Introducing the department store’s fresh identity, crafted by The Click. This reimagined brand showcases a logo that pays homage to its rich history, while incorporating ink-inspired artworks that cleverly acknowledge its deep connection to the printing and publishing realm. Jarrolds, the independent, family-run department store, has undergone a remarkable rebranding under the creative direction of The Click. The revitalized logo now showcases a majestic lion character, intricately designed to incorporate hidden, hand-drawn Js within its legs. This clever touch pays homage to the store’s longstanding heritage and adds a delightful element of discovery to its visual identity.
In 2019, the Norwich-based enterprise collaborated with The Click on a comprehensive endeavor encompassing naming, identity development, and packaging for its inaugural line of in-house food and beverage products. Encouraged by the success of their previous partnership, Jarrolds reached out to the design team once more in early 2022 with a vision to propel their store brand into the future. As stated by Adam Ewels, the design director at the studio, the objective was to evolve the brand while maintaining its roots and building upon the foundation of its established identity.
Through an exploration of the brand’s rich heritage, examination of archive materials, and comprehensive competitor research, Ewels explains, the studio skillfully crafted “a written brand story” to guide the visual direction for the client. From the outset, it became evident that the lion symbol played a pivotal role in accruing substantial brand equity, he further emphasizes.
To commemorate the official inauguration of Norwich City Hall in 1938, sculptor Alfred Hardman crafted a pair of heraldic lions. Interestingly, these majestic figures stood proudly near the marketplace, in close proximity to the frontage of Jarrolds’ flagship store. More than five decades ago, Jarrolds embraced the civic lion of Norwich and incorporated it into their distinctive logo.
Previously, the lion had its front leg leaning against the stem of the letter J, resulting in confusion when viewed at a smaller scale. Ewels explains that this positioning often led to it being mistaken for a capital H. To rectify this issue, The Click undertook a complete redraw of both the lion and the J. They skillfully integrated the letter seamlessly into the body of the magnificent feline, resolving the previous confusion.
Described by Ewels as a “clever detail,” it possesses the ability to seamlessly fuse across various logo variations, establishing a harmonious relationship between the logomark and logotype. He further elaborates that the new design exudes a sense of modernity and geometry, featuring enhanced negative space around significant elements, such as the lion’s tail and legs.
Although the J was meticulously drawn by hand, the remaining part of the wordmark employs a traditional and charismatic serif font known as Lapture. The previous font had its shortcomings, with certain areas appearing thin and experiencing “awkward kerning issues between the capitalised R’s,” as Ewels elucidates. Consequently, the studio embarked on a quest for a typeface that exuded “greater weight and warmth,” while exuding an aura of being “premium and sophisticated.” Additionally, The Click made the decision to depart from the all-caps style, instead opting for title case, which, according to Ewels, imparts a sense of being “welcoming and less dated.”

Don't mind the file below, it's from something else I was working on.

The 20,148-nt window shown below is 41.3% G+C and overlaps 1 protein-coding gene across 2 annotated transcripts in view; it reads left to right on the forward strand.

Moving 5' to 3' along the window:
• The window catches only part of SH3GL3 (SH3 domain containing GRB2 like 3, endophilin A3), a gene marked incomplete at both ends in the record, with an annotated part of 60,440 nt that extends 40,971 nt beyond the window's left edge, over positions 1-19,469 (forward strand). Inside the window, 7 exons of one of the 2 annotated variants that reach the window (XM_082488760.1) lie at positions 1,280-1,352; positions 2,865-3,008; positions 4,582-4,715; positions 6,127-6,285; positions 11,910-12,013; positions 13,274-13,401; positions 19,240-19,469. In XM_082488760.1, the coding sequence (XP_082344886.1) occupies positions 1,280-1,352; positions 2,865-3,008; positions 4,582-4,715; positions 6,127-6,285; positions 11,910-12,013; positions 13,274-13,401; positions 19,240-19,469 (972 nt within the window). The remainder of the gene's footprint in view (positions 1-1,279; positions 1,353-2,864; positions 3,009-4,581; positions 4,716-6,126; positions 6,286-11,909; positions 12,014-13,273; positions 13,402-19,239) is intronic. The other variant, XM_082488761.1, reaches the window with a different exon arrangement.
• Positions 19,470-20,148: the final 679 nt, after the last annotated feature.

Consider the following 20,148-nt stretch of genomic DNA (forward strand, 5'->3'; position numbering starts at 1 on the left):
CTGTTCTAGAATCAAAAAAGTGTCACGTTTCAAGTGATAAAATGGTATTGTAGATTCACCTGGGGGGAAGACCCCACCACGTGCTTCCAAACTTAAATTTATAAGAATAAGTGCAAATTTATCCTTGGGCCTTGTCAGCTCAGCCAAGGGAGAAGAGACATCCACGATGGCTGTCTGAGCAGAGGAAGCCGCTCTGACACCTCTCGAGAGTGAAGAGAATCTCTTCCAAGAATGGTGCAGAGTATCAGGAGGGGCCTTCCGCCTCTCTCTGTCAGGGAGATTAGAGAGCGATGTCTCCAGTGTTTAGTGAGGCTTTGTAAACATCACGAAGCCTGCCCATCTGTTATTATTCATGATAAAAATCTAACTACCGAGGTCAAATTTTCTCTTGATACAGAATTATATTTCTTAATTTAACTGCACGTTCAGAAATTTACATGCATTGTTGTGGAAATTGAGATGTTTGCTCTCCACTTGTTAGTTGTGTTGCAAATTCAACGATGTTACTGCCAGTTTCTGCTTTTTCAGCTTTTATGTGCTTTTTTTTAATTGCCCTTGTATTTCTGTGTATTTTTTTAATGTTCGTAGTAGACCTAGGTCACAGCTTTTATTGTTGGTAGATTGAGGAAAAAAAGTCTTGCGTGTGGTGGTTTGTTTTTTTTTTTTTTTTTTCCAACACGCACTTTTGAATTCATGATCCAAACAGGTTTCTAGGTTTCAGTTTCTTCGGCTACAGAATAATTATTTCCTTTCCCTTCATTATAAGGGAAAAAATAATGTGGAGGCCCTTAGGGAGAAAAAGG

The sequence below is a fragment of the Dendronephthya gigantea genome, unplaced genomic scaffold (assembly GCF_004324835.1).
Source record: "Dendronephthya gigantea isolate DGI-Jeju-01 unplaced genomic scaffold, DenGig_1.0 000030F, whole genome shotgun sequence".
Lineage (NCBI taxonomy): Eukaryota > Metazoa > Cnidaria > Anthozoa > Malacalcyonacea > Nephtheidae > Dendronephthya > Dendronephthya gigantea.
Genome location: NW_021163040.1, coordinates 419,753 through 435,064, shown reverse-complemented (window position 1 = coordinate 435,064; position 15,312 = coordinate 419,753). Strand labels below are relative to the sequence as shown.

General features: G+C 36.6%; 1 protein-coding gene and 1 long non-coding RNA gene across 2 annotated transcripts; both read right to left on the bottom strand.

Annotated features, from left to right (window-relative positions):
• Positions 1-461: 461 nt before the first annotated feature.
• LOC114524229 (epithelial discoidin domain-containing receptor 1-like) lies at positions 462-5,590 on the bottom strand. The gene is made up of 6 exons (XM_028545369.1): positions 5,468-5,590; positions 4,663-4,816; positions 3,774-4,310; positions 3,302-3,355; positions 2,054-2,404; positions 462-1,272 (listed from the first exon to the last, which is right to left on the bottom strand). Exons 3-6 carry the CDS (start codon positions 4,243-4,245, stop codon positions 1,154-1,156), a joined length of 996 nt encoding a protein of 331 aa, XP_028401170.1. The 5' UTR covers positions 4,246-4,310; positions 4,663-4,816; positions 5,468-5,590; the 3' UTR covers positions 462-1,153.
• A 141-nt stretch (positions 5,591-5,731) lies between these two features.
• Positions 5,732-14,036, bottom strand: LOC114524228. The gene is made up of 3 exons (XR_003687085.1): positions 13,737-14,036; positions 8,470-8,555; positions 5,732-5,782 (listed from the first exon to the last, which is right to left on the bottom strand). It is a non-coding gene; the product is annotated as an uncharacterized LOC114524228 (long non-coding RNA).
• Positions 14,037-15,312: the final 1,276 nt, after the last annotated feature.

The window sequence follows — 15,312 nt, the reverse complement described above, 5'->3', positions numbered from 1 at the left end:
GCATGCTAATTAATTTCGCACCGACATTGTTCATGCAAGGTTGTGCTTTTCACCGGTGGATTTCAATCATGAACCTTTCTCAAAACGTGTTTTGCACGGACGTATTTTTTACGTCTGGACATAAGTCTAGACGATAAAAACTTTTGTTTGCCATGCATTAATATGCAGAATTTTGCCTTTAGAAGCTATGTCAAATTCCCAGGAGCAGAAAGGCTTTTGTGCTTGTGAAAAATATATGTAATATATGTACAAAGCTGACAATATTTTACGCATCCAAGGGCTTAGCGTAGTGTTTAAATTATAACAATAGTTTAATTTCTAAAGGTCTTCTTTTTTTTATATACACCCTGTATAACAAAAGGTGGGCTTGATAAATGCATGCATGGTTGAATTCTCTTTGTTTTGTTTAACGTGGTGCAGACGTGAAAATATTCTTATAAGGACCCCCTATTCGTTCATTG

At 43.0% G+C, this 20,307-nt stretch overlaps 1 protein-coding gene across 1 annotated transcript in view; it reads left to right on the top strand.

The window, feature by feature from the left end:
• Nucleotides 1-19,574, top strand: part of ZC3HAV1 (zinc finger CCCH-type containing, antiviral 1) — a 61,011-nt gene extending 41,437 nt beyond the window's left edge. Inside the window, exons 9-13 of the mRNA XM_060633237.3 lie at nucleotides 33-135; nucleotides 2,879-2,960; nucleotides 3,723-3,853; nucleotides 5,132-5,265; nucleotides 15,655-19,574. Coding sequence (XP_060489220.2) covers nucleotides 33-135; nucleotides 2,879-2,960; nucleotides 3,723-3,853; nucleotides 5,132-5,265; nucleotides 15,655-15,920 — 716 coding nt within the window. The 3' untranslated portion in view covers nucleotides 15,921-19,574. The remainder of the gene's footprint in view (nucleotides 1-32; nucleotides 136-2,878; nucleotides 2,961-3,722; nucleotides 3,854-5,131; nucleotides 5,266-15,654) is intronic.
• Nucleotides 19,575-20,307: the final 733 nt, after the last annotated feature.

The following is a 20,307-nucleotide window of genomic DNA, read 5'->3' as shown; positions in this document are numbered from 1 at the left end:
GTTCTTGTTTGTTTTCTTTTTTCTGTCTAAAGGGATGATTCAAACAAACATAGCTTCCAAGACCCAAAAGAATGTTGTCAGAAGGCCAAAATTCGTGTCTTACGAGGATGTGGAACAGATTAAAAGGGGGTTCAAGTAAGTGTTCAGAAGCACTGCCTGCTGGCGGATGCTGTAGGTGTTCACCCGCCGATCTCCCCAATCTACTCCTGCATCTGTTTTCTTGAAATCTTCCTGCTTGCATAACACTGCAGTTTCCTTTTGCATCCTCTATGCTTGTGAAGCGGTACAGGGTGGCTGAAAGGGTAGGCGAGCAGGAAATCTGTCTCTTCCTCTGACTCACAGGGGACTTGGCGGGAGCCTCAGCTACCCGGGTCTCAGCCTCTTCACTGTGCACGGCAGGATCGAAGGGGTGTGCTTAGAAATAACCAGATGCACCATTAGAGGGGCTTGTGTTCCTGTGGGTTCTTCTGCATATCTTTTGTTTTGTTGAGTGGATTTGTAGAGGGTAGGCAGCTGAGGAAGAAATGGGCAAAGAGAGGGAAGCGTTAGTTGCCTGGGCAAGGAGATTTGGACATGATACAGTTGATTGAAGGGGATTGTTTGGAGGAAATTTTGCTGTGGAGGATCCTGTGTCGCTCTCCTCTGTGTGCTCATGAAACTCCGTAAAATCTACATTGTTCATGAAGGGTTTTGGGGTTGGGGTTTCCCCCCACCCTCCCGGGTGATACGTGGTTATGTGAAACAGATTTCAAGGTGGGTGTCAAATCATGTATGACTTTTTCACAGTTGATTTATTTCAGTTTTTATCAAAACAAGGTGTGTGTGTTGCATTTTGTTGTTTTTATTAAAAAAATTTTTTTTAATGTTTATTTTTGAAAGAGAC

As part of the rebranding process, the name has undergone a transformation from “Jarrold” to its plural form. The company, originally established by John Jarrold in 1770, evolved into Jarrold & Sons, and now boasts a legacy spanning eight generations of the Jarrold family’s involvement in the business. Ewels attributes the decision to change the name to factors such as the family’s rich history, the perception that “Jarrolds” conveys a friendlier tone, and the fact that it is already locally recognized as “Jarrolds” anyway.
In addition, slight modifications have been implemented to the color palette, which showcases prominent shades of purple and blue. The deeper shade of purple now conveys a sense of luxury, while the Verdigris Blue pays homage to Hardman’s bronze lion statues, which have acquired a distinct hue due to atmospheric oxidation. Ewels mentions that the blue tone was previously greener, but The Click decided to realign it with the blue utilized in Jarrolds’ “Our Type of Food” range and aptly name it after the bronze lions themselves.
According to Ewels, the newly established brand guidelines define that the two hues should be utilized independently. The Jarrolds Purple ought to be combined with white, while the Verdigris Blue should be accompanied by black. This approach aims to ensure “optimum legibility” and offer greater versatility in application, as Ewels discloses.
Utilizing Jarrolds’ historical background as a printer and publisher during the 19th and 20th centuries, The Click has crafted a collection of artworks inspired by ink. These captivating creations will be prominently showcased across various channels, including points of sale, advertising materials, and brand awareness campaigns.